A legal malpractice carrier does not have to defend a malpractice claim against a lawyer who invested in his client’s business, the 4th U.S. Circuit Court of Appeals held March 29. The appellate panel upheld a November 2010 trial court decision denying coverage to attorney Donald E. Stout and his firm, Antonelli, Terry Stout & Kraus LLP.
The Arlington law firm forfeited its malpractice coverage because of its involvement with various client business entities, which allowed the trial court to apply the malpractice policy’s “business enterprise exclusion” (BEE). The underlying malpractice claim arose from the firm’s alleged refusal to share proceeds from the 2006 settlement of a patent infringement case involving technology used in Research in Motion’s BlackBerry system.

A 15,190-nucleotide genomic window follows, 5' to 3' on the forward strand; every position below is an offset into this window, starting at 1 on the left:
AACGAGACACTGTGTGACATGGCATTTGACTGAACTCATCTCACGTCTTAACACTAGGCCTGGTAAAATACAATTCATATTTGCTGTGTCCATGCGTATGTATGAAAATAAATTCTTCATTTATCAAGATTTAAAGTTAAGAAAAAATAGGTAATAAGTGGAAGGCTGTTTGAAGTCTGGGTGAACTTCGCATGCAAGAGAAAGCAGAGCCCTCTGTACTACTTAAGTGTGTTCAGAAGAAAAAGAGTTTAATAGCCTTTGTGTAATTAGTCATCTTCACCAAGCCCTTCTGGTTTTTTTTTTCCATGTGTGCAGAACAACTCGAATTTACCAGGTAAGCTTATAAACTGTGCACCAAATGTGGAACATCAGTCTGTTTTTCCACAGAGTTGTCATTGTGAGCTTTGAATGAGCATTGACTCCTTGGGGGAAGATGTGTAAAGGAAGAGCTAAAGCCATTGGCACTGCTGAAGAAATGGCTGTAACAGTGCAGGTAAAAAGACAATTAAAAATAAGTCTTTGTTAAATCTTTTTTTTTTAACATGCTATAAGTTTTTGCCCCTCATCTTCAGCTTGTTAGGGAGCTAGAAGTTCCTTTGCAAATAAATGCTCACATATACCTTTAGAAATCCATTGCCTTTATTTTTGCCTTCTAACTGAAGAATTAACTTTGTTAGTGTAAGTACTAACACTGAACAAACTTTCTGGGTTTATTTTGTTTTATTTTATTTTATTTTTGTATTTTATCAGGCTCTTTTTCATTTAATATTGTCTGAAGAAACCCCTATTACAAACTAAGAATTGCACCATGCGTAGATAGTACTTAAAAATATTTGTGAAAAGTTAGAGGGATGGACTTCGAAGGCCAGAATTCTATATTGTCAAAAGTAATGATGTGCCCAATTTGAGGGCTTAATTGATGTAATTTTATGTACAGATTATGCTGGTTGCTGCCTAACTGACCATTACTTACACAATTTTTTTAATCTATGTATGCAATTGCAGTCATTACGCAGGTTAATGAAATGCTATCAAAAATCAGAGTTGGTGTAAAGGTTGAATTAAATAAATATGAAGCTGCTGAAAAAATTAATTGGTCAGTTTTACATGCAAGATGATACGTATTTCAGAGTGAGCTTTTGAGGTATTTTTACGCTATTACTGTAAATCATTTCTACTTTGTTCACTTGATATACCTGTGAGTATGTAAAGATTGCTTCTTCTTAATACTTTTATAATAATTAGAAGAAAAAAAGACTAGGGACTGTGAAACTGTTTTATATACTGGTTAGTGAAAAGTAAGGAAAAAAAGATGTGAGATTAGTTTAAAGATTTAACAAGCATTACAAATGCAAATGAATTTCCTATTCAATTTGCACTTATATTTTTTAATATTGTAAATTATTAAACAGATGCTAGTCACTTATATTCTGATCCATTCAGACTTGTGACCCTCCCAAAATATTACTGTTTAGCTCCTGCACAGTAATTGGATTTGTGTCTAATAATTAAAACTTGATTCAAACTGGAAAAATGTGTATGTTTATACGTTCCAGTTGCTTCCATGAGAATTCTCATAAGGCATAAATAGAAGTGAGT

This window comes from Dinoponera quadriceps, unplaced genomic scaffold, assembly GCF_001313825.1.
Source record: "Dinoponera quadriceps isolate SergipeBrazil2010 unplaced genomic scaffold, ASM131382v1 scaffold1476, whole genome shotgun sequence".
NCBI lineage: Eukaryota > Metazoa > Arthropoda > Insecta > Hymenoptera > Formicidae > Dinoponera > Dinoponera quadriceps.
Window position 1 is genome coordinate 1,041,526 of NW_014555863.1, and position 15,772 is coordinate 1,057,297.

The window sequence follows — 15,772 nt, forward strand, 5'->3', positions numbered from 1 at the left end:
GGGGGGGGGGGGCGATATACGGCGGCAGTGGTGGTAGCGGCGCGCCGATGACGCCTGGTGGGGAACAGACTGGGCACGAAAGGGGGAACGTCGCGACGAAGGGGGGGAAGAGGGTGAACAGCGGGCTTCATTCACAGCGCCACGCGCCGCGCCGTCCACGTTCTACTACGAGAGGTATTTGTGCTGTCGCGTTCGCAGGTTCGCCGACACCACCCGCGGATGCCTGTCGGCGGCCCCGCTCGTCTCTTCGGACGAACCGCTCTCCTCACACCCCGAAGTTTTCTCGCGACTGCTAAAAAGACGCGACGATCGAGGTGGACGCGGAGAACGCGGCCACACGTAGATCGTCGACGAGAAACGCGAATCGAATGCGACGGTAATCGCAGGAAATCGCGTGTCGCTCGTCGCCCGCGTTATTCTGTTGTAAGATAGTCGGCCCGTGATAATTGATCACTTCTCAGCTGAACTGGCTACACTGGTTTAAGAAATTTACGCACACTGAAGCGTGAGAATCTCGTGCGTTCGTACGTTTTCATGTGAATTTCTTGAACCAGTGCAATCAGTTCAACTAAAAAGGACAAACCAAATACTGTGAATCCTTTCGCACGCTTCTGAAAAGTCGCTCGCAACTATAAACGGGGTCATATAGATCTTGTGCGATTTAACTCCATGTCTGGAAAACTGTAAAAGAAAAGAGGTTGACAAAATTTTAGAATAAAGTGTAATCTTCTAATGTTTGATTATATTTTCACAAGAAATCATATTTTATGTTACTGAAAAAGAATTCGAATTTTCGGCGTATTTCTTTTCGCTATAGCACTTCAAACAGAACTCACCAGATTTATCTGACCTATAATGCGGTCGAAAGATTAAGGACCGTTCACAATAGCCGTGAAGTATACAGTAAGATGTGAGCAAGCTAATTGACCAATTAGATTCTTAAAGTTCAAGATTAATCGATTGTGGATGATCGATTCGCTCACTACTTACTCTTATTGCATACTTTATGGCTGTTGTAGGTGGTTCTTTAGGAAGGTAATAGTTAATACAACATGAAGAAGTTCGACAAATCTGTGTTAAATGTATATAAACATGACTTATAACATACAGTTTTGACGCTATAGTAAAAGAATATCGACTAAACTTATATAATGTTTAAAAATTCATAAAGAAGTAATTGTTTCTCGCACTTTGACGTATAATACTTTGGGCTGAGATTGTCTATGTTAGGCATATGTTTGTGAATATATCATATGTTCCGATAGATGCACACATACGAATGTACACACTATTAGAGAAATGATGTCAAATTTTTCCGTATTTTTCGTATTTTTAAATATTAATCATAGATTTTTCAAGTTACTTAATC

The policy excluded coverage for damages from a claim arising out of professional services rendered by the insured in connection with any “business enterprise” owned, controlled or managed by the insured.
Although the policy did not define “business enterprise,” there was little dispute that it encompassed the various corporations involved in the Stout case, the panel said.
In its unpublished per curiam opinion in MLM v. Antonelli, Terry, Stout & Kraus LLP, the panel said “the defendant attorneys in this case allegedly obtained complete ownership and control of their clients’ assets and exploited those assets for personal benefit. This conduct violates any number of Virginia professional ethics rules.”